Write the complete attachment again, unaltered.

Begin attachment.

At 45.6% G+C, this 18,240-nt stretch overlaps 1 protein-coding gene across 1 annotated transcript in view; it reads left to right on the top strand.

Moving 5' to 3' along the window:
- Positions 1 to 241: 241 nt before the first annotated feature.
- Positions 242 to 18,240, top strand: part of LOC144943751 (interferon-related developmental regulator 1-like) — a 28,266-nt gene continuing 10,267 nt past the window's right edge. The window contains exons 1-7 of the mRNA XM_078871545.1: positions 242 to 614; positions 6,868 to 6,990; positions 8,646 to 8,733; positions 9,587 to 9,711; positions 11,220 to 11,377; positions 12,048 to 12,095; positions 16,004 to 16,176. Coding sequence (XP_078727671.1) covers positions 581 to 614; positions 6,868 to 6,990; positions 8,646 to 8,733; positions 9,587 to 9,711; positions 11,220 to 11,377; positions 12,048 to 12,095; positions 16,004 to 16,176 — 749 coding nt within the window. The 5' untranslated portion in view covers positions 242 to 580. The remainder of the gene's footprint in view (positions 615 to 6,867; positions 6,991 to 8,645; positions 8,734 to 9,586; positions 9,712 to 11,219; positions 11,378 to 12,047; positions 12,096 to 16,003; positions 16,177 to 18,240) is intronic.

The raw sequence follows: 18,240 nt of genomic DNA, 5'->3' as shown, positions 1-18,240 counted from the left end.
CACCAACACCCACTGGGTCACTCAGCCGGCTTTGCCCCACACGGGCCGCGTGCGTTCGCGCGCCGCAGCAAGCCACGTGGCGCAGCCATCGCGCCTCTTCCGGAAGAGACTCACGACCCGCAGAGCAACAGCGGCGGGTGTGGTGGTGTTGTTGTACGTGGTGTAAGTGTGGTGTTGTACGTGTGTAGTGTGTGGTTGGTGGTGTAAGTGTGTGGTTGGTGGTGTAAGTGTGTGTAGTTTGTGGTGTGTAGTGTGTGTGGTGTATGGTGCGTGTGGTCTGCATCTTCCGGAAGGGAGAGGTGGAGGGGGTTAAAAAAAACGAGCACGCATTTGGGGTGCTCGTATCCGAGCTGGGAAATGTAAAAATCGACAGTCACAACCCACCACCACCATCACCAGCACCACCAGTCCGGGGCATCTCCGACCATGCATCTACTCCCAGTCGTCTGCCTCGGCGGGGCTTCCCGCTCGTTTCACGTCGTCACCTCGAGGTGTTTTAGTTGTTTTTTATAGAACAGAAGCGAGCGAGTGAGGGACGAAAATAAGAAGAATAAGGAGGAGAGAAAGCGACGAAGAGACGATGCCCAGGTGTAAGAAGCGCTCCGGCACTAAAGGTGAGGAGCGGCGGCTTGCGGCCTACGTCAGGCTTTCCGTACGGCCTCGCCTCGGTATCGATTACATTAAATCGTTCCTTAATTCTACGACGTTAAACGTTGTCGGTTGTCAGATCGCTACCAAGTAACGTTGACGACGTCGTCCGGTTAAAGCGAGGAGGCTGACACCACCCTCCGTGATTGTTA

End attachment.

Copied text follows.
At 45.6% G+C, this 18,240-nt stretch overlaps 1 protein-coding gene across 1 annotated transcript in view; it reads left to right on the top strand.

Moving 5' to 3' along the window:
- Positions 1 to 241: 241 nt before the first annotated feature.
- Positions 242 to 18,240, top strand: part of LOC144943751 (interferon-related developmental regulator 1-like) — a 28,266-nt gene continuing 10,267 nt past the window's right edge. The window contains exons 1-7 of the mRNA XM_078871545.1: positions 242 to 614; positions 6,868 to 6,990; positions 8,646 to 8,733; positions 9,587 to 9,711; positions 11,220 to 11,377; positions 12,048 to 12,095; positions 16,004 to 16,176. Coding sequence (XP_078727671.1) covers positions 581 to 614; positions 6,868 to 6,990; positions 8,646 to 8,733; positions 9,587 to 9,711; positions 11,220 to 11,377; positions 12,048 to 12,095; positions 16,004 to 16,176 — 749 coding nt within the window. The 5' untranslated portion in view covers positions 242 to 580. The remainder of the gene's footprint in view (positions 615 to 6,867; positions 6,991 to 8,645; positions 8,734 to 9,586; positions 9,712 to 11,219; positions 11,378 to 12,047; positions 12,096 to 16,003; positions 16,177 to 18,240) is intronic.

The raw sequence follows: 18,240 nt of genomic DNA, 5'->3' as shown, positions 1-18,240 counted from the left end.
CACCAACACCCACTGGGTCACTCAGCCGGCTTTGCCCCACACGGGCCGCGTGCGTTCGCGCGCCGCAGCAAGCCACGTGGCGCAGCCATCGCGCCTCTTCCGGAAGAGACTCACGACCCGCAGAGCAACAGCGGCGGGTGTGGTGGTGTTGTTGTACGTGGTGTAAGTGTGGTGTTGTACGTGTGTAGTGTGTGGTTGGTGGTGTAAGTGTGTGGTTGGTGGTGTAAGTGTGTGTAGTTTGTGGTGTGTAGTGTGTGTGGTGTATGGTGCGTGTGGTCTGCATCTTCCGGAAGGGAGAGGTGGAGGGGGTTAAAAAAAACGAGCACGCATTTGGGGTGCTCGTATCCGAGCTGGGAAATGTAAAAATCGACAGTCACAACCCACCACCACCATCACCAGCACCACCAGTCCGGGGCATCTCCGACCATGCATCTACTCCCAGTCGTCTGCCTCGGCGGGGCTTCCCGCTCGTTTCACGTCGTCACCTCGAGGTGTTTTAGTTGTTTTTTATAGAACAGAAGCGAGCGAGTGAGGGACGAAAATAAGAAGAATAAGGAGGAGAGAAAGCGACGAAGAGACGATGCCCAGGTGTAAGAAGCGCTCCGGCACTAAAGGTGAGGAGCGGCGGCTTGCGGCCTACGTCAGGCTTTCCGTACGGCCTCGCCTCGGTATCGATTACATTAAATCGTTCCTTAATTCTACGACGTTAAACGTTGTCGGTTGTCAGATCGCTACCAAGTAACGTTGACGACGTCGTCCGGTTAAAGCGAGGAGGCTGACACCACCCTCCGTGATTGTTA